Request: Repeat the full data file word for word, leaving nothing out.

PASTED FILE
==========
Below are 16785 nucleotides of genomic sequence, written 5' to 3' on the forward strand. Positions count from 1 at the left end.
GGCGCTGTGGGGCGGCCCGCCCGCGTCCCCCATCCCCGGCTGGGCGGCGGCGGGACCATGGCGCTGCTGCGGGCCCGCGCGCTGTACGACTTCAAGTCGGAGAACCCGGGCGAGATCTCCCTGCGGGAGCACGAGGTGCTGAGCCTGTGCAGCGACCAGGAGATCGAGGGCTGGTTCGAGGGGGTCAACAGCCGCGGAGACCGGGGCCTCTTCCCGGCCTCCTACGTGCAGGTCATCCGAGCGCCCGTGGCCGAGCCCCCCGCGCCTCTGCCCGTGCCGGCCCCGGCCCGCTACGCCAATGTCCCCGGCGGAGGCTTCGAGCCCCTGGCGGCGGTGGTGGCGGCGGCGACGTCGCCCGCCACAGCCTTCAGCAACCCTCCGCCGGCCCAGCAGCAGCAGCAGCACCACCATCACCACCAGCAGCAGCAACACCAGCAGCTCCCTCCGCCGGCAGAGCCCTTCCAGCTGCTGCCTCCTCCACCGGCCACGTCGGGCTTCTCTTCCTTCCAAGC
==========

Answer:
Below are 16785 nucleotides of genomic sequence, written 5' to 3' on the forward strand. Positions count from 1 at the left end.
GGCGCTGTGGGGCGGCCCGCCCGCGTCCCCCATCCCCGGCTGGGCGGCGGCGGGACCATGGCGCTGCTGCGGGCCCGCGCGCTGTACGACTTCAAGTCGGAGAACCCGGGCGAGATCTCCCTGCGGGAGCACGAGGTGCTGAGCCTGTGCAGCGACCAGGAGATCGAGGGCTGGTTCGAGGGGGTCAACAGCCGCGGAGACCGGGGCCTCTTCCCGGCCTCCTACGTGCAGGTCATCCGAGCGCCCGTGGCCGAGCCCCCCGCGCCTCTGCCCGTGCCGGCCCCGGCCCGCTACGCCAATGTCCCCGGCGGAGGCTTCGAGCCCCTGGCGGCGGTGGTGGCGGCGGCGACGTCGCCCGCCACAGCCTTCAGCAACCCTCCGCCGGCCCAGCAGCAGCAGCAGCACCACCATCACCACCAGCAGCAGCAACACCAGCAGCTCCCTCCGCCGGCAGAGCCCTTCCAGCTGCTGCCTCCTCCACCGGCCACGTCGGGCTTCTCTTCCTTCCAAGC